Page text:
Why does the distinction between children who have lost their parents through relinquishment or through family death or abandonment matter? It matters because if we hope to create a world where every child has a loving, secure home, then we need to understand how and why women choose to relinquish their children — and work to remedy those reasons.
Take that word and roll it around.
Can you feel the pain it carries? The questions it leaves unanswered?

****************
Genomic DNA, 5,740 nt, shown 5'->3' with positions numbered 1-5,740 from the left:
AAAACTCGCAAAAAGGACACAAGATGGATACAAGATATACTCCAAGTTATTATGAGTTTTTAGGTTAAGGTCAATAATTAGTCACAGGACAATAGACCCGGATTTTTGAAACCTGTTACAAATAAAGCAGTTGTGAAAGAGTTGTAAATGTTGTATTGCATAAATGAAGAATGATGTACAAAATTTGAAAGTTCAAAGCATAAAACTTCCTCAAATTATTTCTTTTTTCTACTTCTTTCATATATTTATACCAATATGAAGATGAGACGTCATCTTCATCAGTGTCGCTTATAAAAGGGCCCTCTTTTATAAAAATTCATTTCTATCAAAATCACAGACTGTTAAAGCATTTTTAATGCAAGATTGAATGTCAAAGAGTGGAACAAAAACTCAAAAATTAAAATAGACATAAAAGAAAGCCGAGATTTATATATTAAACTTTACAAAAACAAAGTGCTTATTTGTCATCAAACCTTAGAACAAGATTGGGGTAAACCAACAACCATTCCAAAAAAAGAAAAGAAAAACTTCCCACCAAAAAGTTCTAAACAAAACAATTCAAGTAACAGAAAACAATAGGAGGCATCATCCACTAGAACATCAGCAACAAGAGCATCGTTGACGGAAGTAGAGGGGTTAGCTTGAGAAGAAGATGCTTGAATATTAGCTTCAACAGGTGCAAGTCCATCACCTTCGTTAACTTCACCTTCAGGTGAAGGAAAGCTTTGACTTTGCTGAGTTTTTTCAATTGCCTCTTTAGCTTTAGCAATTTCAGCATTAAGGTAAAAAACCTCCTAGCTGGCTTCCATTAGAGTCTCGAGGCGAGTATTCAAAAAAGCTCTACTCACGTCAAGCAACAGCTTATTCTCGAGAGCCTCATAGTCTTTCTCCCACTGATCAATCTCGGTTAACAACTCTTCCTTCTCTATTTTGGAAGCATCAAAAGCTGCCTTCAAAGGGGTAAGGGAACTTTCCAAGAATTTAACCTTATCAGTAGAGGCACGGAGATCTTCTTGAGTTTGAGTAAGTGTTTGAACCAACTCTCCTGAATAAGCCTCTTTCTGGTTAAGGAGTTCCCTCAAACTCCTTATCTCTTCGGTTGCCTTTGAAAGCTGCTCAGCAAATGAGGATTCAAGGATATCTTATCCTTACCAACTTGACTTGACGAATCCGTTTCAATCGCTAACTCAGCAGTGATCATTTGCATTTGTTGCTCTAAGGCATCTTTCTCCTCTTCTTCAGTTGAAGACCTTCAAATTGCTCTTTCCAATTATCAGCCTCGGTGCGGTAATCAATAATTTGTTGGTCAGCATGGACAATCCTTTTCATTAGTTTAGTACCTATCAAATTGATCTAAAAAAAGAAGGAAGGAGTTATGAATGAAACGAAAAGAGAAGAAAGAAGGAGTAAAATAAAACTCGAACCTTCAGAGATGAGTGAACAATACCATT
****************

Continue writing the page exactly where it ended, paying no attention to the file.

It’s sharp and clinical.
What it hides is the pain — the pain of the woman losing her child; the pain of the child losing his or her family.
It also masks the complex and surprising reasons why a woman may choose to relinquish her child.
Saanvi* was 24 years old when she became pregnant with her son. At the time, she had already earned a master’s degree in computer science. She liked reading, dancing and cooking. She’d known the father of her child since she was a child herself, and they loved each other very much.
However, Saanvi and her boyfriend weren’t married, and the weight of their pregnancy hung heavy on her heart. She knew her options were limited in India. Continue reading “Stigma and the Unwed Mom”